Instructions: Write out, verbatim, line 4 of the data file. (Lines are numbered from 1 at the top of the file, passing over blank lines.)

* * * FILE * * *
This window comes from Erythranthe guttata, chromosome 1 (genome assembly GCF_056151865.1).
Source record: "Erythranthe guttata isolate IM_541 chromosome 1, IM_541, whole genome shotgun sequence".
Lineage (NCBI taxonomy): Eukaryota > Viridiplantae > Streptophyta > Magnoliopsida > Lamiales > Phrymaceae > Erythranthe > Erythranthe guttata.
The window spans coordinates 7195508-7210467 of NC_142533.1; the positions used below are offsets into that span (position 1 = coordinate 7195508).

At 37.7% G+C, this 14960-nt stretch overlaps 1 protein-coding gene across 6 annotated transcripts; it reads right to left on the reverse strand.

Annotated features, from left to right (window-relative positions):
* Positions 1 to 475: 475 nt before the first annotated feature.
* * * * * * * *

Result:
The window spans coordinates 7195508-7210467 of NC_142533.1; the positions used below are offsets into that span (position 1 = coordinate 7195508).